These are hard times. Watch the Godzilla vs. Kong trailer. Treat yourself.

“Legends collide in Godzilla vs. Kong as these mythic adversaries meet in a spectacular battle for the ages, with the fate of the world hanging in the balance. Kong and his protectors undertake a perilous journey to find his true home, and with them is Jia, a young orphaned girl with whom he has formed a unique and powerful bond. But they unexpectedly find themselves in the path of an enraged Godzilla, cutting a swath of destruction across the globe. The epic clash between the two titans—instigated by unseen forces—is only the beginning of the mystery that lies deep within the core of the Earth.”

– Warner Bros. Pictures official statement

In 2017, we saw an adolescent Kong in Kong: Skull Island where he was about 104 feet — his largest height to date. Now, he’s Godzilla-sized (almost 400 feet) and ready to throw some punches. 

Literally.

Remember, Skull Island took place in the 70s. According to producer Mary Parent (a producer in both the Kong and Pacific Rim franchises), Kong has had time to grow. “Kong’s god on the island, but the devils live below us,” said John C. Reilly’s Skull Island character. “You don’t want to wake up the big one.”

“There was a war and they’re the last ones standing,”

If you need a refresher, here’s a quick one-liner since the 2014 Godzilla reboot (spoilers for recent Godzilla and Kong films ahead):

Godzilla (2014 film): Godzilla, a prehistoric alpha predator, battles a nuclear-reactor fed MUTO (Massive Unidentified Terrestrial Organism) and its mate, a bigger wingless MUTO. After defeating them, Godzilla returns to the sea.

Kong: Skull Island (2017 film): In 1973, a U.S. government-operated mission to search for primeval creatures on Skull Island reveals Kong, the last of his kind, who protects the island from predators including T-Rex and Skullcrawlers, subterranean reptilian creatures. The team dissolves when one faction tries to kill Kong while the other recognizes his intelligence and good nature. A Skullcrawler awakens, but Kong destroys him while the survivors flee, leaving Kong behind.

Godzilla: King of the Monsters (2019 film): Terrorists awaken “Titans” like Rodan and the three-headed “Monster Zero” in order to destroy humans and heal the earth from their destruction. “Monster Zero” turns out to be King Ghidorah, a prehistoric alien seeking to terraform Earth. He awakens other Titans around the planet. Meanwhile, Mothra — one of Godzilla’s traditional allies — emerges and helps Godzilla defeat Ghidorah through her sacrifice. The remaining Titans then bow to Godzilla, while the end credits show the Titans helping to heal the planet and ancient cave paintings of Godzilla and Kong in battle.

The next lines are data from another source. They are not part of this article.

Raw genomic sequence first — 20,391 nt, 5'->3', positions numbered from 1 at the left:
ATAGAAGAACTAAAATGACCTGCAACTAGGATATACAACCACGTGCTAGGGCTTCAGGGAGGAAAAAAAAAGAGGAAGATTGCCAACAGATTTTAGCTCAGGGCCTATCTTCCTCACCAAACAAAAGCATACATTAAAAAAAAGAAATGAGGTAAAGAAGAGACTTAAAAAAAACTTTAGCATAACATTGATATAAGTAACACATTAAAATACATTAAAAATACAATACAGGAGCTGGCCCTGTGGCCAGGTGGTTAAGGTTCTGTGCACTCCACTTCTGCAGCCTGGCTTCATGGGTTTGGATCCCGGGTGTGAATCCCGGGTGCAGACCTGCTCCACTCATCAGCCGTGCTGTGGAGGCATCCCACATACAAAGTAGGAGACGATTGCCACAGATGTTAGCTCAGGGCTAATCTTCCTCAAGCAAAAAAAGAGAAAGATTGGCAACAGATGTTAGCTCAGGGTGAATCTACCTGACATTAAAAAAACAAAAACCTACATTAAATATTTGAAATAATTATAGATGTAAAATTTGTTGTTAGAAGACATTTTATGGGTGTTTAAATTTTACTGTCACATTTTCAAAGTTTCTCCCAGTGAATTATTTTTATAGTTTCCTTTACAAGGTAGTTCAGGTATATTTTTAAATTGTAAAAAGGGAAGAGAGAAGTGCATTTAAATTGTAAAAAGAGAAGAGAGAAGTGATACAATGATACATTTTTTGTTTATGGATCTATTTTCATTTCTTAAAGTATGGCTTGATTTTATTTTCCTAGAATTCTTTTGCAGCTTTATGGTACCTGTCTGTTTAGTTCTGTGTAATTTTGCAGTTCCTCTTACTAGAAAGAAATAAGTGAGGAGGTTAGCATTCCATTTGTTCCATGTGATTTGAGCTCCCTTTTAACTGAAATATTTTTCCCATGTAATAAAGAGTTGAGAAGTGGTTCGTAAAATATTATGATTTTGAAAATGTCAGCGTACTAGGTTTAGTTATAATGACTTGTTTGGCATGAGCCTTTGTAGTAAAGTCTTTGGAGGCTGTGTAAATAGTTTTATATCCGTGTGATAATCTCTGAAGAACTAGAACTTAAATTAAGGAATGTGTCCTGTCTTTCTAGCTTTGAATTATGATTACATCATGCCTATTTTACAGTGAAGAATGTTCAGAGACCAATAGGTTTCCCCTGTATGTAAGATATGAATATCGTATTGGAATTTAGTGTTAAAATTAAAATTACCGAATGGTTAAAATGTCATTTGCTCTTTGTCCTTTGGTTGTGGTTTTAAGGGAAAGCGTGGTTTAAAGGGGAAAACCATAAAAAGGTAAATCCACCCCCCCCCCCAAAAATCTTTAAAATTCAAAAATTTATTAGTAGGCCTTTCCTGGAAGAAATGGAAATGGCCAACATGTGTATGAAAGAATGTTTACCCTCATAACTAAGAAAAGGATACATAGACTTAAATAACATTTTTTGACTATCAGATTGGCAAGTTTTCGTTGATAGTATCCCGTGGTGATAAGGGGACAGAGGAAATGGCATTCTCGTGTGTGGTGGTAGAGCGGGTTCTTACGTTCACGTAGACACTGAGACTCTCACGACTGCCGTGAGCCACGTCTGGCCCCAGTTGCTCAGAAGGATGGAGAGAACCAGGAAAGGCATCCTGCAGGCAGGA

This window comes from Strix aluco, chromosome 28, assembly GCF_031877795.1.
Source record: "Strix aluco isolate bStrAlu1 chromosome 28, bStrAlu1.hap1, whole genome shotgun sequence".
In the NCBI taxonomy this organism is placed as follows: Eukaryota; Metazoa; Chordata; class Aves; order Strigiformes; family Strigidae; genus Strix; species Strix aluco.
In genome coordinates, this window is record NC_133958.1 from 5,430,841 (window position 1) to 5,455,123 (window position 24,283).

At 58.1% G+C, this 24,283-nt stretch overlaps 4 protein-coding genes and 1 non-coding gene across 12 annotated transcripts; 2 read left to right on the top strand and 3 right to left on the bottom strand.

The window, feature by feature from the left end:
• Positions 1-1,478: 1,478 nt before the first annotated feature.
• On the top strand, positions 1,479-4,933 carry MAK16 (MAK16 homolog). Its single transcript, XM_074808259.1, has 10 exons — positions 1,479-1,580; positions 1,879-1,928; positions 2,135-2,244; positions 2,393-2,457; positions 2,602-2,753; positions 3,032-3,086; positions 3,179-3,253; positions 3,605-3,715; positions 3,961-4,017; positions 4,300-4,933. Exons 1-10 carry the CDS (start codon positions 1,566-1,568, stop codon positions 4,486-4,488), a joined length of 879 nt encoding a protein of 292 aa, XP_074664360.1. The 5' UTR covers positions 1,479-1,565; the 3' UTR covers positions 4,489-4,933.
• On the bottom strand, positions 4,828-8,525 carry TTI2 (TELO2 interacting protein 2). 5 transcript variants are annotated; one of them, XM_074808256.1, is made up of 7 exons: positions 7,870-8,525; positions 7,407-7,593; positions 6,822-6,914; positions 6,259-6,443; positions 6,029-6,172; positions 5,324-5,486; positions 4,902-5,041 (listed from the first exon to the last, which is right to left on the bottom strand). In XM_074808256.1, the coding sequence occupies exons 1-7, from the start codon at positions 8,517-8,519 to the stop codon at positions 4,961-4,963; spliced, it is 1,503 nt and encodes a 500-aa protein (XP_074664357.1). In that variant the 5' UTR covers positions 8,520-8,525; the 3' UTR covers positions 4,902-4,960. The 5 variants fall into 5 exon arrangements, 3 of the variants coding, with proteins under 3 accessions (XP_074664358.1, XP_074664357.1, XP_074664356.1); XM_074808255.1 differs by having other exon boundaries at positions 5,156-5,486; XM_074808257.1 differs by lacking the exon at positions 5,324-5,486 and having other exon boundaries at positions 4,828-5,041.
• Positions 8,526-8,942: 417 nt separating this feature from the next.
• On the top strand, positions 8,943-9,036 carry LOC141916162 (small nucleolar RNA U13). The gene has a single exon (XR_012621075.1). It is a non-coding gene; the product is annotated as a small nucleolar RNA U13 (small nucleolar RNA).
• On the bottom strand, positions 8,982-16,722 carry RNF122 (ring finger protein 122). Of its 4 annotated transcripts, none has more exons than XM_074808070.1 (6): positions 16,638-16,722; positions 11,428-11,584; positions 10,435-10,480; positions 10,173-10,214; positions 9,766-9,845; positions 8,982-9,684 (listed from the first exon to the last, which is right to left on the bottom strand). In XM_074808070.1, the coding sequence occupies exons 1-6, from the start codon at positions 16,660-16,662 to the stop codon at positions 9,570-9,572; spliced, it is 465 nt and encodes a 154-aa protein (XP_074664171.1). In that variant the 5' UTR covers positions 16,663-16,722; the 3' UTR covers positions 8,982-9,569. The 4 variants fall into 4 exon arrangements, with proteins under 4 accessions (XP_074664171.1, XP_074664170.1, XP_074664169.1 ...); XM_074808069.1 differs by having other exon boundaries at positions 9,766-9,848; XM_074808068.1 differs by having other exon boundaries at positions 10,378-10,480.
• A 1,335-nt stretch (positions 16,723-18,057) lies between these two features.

The next chapter will debut in theaters and on HBO Max on March 26, 2021. The trailer makes it pretty hard not to watch.

Green Beret: the US is fighting a 100 year war

“Who bows to who?’

Articles

7 special operations forces the military really needs

America’s operators are the best in the world, but they’re focused on kicking down doors, killing terrorists, and training allies.


Special Operations Command could use more flexibility, especially when it comes to future fights. Here are 7 new special operations units America needs:

1. Chairborne Rangers

Green Beret: the US is fighting a 100 year war
Photo: US Navy Mass Communication Specialist 2nd Class Sandra M. Palumbo

As drones become more advanced, infantry robots will eventually reach the battlefield. Chairborne Rangers are the best Call of Duty players, honed into living weapons. They controls those bots and exist off energy drinks, potato chips, and enabling parents.

2. Schmuckatelli Recovery Group

Green Beret: the US is fighting a 100 year war
Photo: US Army Spc. Justin Young

This one is pretty simple. When “Schmuckatelli,” “Joe Schmoe,” or other lackluster troops get themselves locked up in jail or a Tijuana dungeon, the SRG swoops in on black helicopters to rescue them, by force if necessary.

3. Nuptial Prevention Service

Green Beret: the US is fighting a 100 year war
Photo: US Air Force Cpt. Angela Webb

The NPS interrupts weddings between troops and anyone they’ve known for less than 72 hours. They’re focused on unions where the potential spouse is a stripper or the service member is deploying within two weeks.

4. Expeditionary PT Belt Deployment Team

Green Beret: the US is fighting a 100 year war
Photo Illustration: Logan Nye, WATM

When troops are under fire, conducting an assault, or just running on a dark street and find themselves without a reflective or glow belt, the Expeditionary PT Belt Deployment Team is there to lend a hand and 6 feet of reflective plastic.

5. Space Team 6

Green Beret: the US is fighting a 100 year war
Screenshot: Youtube/Fi Skirata

Space warfare is coming, and Space Team 6 supports NASA from staging platforms in orbit. They’d train constantly to remove space pirates from interstellar vessels, board asteroid mining rigs, and destroy alien queens.

6. 1st Special POGs Detachment

Green Beret: the US is fighting a 100 year war
Photo: US Marine Corps Sgt. Dustin D. March

The most elite admin soldiers, waterdogs, and geospatial engineers are honed into a filing force that could clear the VA backlog in minutes or create tasty water from the Kandahar Air Field poo pond with just a mosquito net and iodine tablets.

7. Keyboard Rangers Division

Green Beret: the US is fighting a 100 year war
Exactly as bad-ss as most keyboard rangers. Image: memegenerator.net

Honestly, the Keyboard Rangers Division is just a way to corral all those Facebook and reddit commenters who keep talking smack about killing ISIS but can’t find a recruiter’s office to save their lives. Keyboard Rangers would be given access to computers that look completely normal, but don’t broadcast to the outside world.